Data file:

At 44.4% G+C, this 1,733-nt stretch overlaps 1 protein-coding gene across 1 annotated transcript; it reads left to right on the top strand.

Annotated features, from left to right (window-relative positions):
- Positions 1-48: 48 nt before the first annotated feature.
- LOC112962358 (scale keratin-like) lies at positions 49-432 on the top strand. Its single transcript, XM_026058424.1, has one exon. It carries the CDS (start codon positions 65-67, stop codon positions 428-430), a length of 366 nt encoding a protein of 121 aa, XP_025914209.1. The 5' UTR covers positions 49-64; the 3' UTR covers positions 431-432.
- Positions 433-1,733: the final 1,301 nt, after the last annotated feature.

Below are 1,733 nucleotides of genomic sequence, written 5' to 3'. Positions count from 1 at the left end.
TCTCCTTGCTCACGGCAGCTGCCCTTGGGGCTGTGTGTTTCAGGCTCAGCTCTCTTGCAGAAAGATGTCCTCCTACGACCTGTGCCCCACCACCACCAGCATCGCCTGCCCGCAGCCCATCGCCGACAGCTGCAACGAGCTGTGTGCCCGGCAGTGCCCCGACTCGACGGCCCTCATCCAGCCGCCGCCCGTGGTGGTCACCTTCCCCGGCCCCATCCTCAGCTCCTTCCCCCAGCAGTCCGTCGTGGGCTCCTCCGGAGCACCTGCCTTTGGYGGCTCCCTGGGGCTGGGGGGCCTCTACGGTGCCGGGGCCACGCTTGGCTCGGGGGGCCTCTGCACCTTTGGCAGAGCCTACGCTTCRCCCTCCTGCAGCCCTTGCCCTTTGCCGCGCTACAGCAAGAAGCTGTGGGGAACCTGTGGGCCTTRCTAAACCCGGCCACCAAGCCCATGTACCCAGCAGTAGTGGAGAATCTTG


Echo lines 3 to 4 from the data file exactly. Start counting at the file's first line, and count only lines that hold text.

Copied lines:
- Positions 1-48: 48 nt before the first annotated feature.
- LOC112962358 (scale keratin-like) lies at positions 49-432 on the top strand. Its single transcript, XM_026058424.1, has one exon. It carries the CDS (start codon positions 65-67, stop codon positions 428-430), a length of 366 nt encoding a protein of 121 aa, XP_025914209.1. The 5' UTR covers positions 49-64; the 3' UTR covers positions 431-432.